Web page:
Is CD laddering right for you? With the recent volatility in the stock market, people are hesitant to put their entire nest egg into the market. Additionally, with the economy creating tight times for families, it’s often necessary to make sure funds are available if and when we need them. For those investors who are either reluctant to jump head first into the market or those who may have a need for cash, the strategy of laddering Certificates of Deposit (CDs) may be appropriate. CD laddering is the process of structuring your investment into CDs to take advantage of the higher rates afforded by longer-term time deposits, yet maintaining liquidity by arranging it so that equal portions of the invested money is available periodically. To accomplish this, you begin by buying
numerous CDs with various maturities. For instance, let’s say you have $25,000 to invest. Rather than investing the $25,000 in one CD that matures at a designated time, by laddering CDs, you may choose to invest $5,000 in each of five separate CDs. In this example, you would then purchase a 1-year, 2-year, 3-year, 4-year, and 5-year CD in equal amounts of $5,000. After one year, when your first CD matures, you would invest it in a new 5-year CD. Each year, a CD will expire and, if the funds are not needed, they will be reinvested in a new 5-year CD to take advantage of the higher interest rate typically offered by a 5-year CD as compared to the 1- or 2-year CDs. This approach allows you the comfort of knowing that a CD will mature each
year in case you need the money, yet still take advantage of the higher rates typically offered for longer maturities. Staggering your maturity dates also helps smooth out the volatility of the market. If interest rates rise during the year, you will have money available to invest in a higher rate CD. Or, if rates fall, only a portion of your investment dollars will need to be reinvested at the lower rate. CD laddering may be a strategy that’s appropriate for your lifestyle. Plus, with the guaranteed interest rate offered on CDs, you will be able to plan your future with confidence. Talk with your insurance agent or financial expert for more information. Brought to you by your State Farm® agents.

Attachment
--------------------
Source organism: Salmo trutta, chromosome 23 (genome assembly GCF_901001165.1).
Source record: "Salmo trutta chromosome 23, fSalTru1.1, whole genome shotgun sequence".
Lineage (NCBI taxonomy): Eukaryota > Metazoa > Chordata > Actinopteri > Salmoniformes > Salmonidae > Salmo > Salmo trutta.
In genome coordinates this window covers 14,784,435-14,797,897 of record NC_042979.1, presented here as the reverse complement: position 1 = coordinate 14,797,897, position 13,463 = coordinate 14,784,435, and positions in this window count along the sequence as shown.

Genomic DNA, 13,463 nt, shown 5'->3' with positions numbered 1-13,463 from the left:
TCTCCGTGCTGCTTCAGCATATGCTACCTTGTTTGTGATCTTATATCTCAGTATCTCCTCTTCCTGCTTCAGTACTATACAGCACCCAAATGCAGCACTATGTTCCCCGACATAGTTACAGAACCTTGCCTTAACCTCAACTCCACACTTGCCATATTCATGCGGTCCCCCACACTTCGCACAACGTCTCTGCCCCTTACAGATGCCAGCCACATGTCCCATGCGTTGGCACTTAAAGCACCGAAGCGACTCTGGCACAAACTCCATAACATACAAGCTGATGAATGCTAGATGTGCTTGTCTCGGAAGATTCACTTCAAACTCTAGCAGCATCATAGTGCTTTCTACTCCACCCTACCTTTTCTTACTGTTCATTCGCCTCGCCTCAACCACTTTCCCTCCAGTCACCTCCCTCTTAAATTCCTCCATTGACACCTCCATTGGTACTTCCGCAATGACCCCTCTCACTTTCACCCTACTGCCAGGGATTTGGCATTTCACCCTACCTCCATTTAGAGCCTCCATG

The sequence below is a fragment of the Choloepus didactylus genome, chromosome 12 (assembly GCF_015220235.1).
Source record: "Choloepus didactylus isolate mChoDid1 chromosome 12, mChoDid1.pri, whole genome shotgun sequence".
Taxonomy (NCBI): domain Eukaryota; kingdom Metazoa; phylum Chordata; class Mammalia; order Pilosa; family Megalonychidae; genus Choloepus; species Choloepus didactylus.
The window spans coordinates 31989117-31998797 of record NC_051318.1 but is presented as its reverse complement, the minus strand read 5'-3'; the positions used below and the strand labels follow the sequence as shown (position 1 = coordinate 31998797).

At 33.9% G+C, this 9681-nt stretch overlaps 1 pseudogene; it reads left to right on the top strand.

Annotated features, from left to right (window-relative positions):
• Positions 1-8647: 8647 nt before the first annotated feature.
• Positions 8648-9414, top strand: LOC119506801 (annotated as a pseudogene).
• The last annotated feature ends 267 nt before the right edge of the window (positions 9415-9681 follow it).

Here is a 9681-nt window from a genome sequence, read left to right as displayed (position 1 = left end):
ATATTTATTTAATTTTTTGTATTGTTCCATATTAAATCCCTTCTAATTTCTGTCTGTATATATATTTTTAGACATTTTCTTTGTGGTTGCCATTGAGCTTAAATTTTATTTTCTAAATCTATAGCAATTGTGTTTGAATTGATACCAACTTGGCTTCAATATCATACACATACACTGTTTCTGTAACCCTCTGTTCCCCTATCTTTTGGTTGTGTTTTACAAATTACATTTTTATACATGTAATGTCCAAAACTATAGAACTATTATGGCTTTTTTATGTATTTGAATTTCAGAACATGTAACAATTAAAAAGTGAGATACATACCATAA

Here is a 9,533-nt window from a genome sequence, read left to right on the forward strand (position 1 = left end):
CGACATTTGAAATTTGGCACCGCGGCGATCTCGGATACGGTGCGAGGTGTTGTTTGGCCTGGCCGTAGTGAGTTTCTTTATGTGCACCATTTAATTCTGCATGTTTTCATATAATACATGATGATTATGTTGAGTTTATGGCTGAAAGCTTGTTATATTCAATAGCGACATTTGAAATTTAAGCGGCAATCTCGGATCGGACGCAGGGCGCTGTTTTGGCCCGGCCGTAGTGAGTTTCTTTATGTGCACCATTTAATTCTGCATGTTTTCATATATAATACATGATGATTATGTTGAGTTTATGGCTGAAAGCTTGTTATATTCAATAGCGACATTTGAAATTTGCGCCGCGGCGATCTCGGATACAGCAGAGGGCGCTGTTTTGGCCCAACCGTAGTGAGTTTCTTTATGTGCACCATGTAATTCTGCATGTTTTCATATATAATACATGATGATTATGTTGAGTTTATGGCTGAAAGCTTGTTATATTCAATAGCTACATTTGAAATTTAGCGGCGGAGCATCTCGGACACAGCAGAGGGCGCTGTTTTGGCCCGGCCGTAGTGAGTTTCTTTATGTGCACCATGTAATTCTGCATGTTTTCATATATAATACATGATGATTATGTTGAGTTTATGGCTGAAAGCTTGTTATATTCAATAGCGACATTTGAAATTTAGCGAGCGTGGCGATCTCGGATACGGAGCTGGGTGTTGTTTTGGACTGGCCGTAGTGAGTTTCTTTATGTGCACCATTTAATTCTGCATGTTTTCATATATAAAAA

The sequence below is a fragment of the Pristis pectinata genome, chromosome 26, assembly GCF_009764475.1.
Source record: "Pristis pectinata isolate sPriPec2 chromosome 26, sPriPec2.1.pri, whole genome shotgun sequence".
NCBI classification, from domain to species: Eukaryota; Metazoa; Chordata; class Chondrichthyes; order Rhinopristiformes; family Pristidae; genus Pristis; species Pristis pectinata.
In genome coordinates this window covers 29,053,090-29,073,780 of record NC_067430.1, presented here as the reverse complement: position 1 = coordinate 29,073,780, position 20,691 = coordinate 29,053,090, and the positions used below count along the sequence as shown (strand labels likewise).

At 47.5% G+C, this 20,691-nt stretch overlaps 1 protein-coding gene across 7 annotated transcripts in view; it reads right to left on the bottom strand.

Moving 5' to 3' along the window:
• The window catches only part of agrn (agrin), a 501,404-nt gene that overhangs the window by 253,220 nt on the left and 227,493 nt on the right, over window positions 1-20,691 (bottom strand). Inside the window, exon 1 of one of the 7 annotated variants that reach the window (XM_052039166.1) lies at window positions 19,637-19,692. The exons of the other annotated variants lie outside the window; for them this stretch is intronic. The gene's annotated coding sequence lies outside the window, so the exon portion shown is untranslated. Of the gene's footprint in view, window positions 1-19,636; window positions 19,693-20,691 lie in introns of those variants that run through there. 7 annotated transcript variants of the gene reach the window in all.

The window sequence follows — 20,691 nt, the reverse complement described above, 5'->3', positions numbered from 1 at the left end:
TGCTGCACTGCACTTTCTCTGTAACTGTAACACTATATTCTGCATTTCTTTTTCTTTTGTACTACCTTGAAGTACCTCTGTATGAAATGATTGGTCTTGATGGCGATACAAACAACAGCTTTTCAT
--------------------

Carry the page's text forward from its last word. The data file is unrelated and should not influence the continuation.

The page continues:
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2009 Honda Civic LX
2008 Chrysler Town & Country Limited
2005 Ford Escape XLT
2008 Scion tC
2003 Ford F-150 XL
2003 Lexus LS 430
2004 GMC Envoy SLE
2008 Toyota FJ Cruiser
2008 Dodge Charger RT
2010 Dodge Challenger SE
2001 Mercury Sable LS Premium
2004 Jeep Wrangler Unlimited
2008 BMW X3
2008 Honda Civic LX
2007 Infiniti G35
First Step Driver Training held its first driving class in January and offers drivers education programs to drivers in Beaufort and surrounding areas. Classes include programs for teenagers to get their restricted license, which consists of an eighthour classroom portion and six hours driving lessons. First Step Driver Training also has courses for drivers who’ve been ticketed and can reduce four points off their license, as well as additional driving lessons for those who need a little more practice. First Step Driver Training is a home-based business, owned by Tommy Collins. As he was teaching his son to drive, Collins realized he could use his experience as a state trooper and his knowledge of traffic laws and driver safety to impress the need to drive safely and defensively. Visit www.firststepdrivertraining. com or call 843-812-1389; email firstname.lastname@example.org.
Honda Cars of Beaufort
LEARN HOW TO DRIVE RIGHT
2008 Toyota Camry Solara SE
the island news | april 7-14, 2011 | www.yourislandnews.com
April marks the
FIFTH ANNIVERSARY of the Duke-affiliated